Hardworking, geeky, adept at math — these are some of the stereotypes that American culture attaches to East Asians, such as ethnic Chinese, Japanese, Koreans. But East Asians aren’t often portrayed as wells of creativity, a trait highly valued in U.S. culture. The opposite is more often true, with adjectives like “robotic” applied to East Asians’ achievements: When Chinese American figure skater Nathan Chen won a gold medal at the 2022 Winter Olympics, for instance, a Washington Post article credited his win to an “almost robotic zeal” rather than any creative flair.
New research by MIT Sloan associate professor Jackson Lu reveals how this creativity stereotype contributes to a phenomenon known as the “bamboo ceiling”: Despite the educational and economic success of East Asians in the United States, they remain underrepresented in leadership roles.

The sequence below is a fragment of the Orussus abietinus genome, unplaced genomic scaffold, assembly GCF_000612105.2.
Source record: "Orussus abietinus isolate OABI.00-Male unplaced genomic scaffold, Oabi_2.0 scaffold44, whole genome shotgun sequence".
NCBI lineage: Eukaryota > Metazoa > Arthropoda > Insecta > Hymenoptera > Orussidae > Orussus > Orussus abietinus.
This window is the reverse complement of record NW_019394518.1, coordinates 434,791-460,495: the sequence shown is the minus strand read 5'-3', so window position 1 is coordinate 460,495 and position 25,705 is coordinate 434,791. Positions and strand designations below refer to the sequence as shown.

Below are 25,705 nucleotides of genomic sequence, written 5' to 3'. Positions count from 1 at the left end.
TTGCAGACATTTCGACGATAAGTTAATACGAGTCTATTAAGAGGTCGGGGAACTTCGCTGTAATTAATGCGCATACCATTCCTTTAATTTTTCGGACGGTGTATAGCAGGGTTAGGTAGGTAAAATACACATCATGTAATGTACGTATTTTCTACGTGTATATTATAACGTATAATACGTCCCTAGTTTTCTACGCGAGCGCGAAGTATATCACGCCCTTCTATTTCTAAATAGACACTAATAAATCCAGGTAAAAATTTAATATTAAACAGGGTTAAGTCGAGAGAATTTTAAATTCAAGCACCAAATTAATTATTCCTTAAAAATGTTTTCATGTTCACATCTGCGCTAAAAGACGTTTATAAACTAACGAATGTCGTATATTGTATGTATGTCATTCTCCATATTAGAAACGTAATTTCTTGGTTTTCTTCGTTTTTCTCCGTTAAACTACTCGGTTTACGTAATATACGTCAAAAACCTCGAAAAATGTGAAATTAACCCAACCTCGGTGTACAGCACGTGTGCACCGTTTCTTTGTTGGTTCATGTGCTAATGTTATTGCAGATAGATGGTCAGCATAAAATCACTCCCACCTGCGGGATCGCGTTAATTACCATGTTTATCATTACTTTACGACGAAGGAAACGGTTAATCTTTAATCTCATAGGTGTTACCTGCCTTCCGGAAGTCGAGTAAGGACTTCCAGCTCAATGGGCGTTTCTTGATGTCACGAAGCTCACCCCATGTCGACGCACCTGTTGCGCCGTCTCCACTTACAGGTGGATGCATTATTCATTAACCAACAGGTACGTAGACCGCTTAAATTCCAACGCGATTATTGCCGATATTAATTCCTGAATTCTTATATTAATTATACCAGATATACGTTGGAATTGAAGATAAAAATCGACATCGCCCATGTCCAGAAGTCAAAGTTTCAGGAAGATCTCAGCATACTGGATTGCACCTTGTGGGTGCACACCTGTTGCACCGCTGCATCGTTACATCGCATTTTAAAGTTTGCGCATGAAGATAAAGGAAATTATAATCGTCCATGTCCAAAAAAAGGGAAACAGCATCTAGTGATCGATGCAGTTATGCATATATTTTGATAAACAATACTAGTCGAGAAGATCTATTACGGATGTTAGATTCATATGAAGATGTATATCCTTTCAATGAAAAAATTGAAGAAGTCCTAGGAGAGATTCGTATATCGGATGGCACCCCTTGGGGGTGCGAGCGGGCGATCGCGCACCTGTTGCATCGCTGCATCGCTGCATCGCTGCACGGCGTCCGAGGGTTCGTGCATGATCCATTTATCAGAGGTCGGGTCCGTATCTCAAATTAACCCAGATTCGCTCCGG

I’m drawn having read this article to consider what kind of creativity is being asked for. Here is a passage in George Castaneda’s book, America through Foreign Eyes (2022) about a crucial economic advantage of the U.S, as seen by a Chinese visitor. (Pg 140):
“The United States was the first and only modern economy and society to nail the two processes together, technological innovation and business, inventions and profits, engineering and economics, management through people like Frederick Taylor and creative imagination. As a Chinese traveler in 1918 “no matter what the branch of science, once it is transmitted to the United States, Americans use their talents to imitate it, put it in the practical use, and develop it.”